Grigor Dimitrov has been considered one of the best young players in the sport, climbing to No. 11 in the world at just 23 years old. However, the latest loss notes a disturbing trend for the Bulgarian, via Ben Rothenberg of The New York Times:

Of course, this match had less to do with Dimitrov and more to do with the spectacular play of Ivo Karlovic. The veteran had an incredible 22 aces to only two double faults and was able to win 88 percent of his first serves. He was simply firing the ball in perfect location and could not be stopped.

In fact, Dimitrov failed to earn a single break in the match and only saw a single break point all day.

Karlovic was just good enough defensively to escape each set with a narrow win, finishing off a match that was much closer than a typical straight-set victory.

While Dimitrov still has plenty of potential, he will need to be more consistent at defending the serve in order to succeed in Grand Slams in the future.


Yanina Wickmayer def. No. 13 Caroline Wozniacki; 7-5(5), 4-6, 6-2

Darko Vojinovic/Associated Press

Caroline Wozniacki is not having a good week, as noted by ESPN's Rick Reilly:

It is unknown how much of an effect the breakup had on her performance, but it is clear that her effort against Yanina Wickmayer was not a good one. While she was hitting accurate shots (76 percent of first serves in play), they were not effective (57 percent of first serves won).

On the other hand, Wickmayer was able to get the important points—especially in the first tiebreaker—to advance past the first round at Roland Garros for the first time since 2011.

The Belgian will now have a chance to keep going against Silvia Soler-Espinosa in the second round and then relatively light competition for the next few rounds. She would not have to face another top-20 competitor until at least the quarterfinals.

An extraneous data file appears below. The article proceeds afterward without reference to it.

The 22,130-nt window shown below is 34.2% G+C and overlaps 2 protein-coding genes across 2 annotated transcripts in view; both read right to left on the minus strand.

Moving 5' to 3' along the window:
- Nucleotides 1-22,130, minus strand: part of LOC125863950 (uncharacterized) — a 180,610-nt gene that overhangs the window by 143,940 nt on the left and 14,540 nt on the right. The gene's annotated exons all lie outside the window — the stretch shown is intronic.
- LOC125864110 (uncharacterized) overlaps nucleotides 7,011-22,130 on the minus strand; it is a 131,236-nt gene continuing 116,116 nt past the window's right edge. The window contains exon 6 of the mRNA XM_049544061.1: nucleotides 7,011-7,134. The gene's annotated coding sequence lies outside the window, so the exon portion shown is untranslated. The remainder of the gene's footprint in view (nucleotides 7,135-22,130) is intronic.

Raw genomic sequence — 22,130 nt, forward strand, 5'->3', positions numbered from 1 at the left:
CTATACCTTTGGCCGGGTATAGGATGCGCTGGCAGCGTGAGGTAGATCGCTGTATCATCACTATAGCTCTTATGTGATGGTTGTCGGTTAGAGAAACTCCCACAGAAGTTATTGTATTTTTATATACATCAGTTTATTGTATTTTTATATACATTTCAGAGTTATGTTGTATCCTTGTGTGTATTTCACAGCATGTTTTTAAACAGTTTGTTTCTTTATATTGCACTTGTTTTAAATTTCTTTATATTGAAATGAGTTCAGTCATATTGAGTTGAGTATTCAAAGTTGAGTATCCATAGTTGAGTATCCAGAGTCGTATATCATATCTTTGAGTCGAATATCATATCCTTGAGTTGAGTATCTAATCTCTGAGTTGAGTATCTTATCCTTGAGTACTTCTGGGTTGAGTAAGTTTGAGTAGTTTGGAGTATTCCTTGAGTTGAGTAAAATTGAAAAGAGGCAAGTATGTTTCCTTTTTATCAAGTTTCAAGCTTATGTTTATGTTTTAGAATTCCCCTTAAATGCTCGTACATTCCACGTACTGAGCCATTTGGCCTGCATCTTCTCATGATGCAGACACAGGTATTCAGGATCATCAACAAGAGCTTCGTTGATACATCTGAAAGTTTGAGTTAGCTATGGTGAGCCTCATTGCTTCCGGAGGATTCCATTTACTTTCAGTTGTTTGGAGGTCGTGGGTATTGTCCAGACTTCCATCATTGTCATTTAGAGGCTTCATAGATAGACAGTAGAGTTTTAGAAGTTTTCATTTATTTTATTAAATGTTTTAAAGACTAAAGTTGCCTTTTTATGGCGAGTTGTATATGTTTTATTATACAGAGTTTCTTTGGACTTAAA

If she can play this well in the next few rounds, a deep run is certainly possible.


Jurgen Zopp def. No. 16 Tommy Haas; 2-5, ret./Jack Sock def. No. 21 Nicolas Almagro; 5-0, ret.

Darko Vojinovic/Associated Press

It is not surprising that Tommy Haas had to withdraw; it is something fans have become accustomed to in recent years. The 36-year-old veteran has seen his body simply fall apart, preventing him from too many deep runs in tournaments.

Beyond the Baseline provided the latest info on Haas retiring from the match:

The disappointing part is that he was actually leading at the time and seemed to be playing extremely well. If his shoulder held up, there is a chance he could have made a deep run in this tournament.

Meanwhile, Nicolas Almagro also was forced to retire due to injury, as noted by the official Roland Garros Twitter account:

Almagro was down 5-0 at the time, so it was clear that something was wrong. However, this opens the bracket up immensely considering he and Haas were in the same part of the draw. Some unseeded player is going to have a relatively easy run.

Rafael Nadal becomes the big winner of the events, as he will now avoid all seeded players until at least the quarterfinals. He has the talent to beat anyone on tour anyway, but things are now easier than ever for the eight-time French Open champion.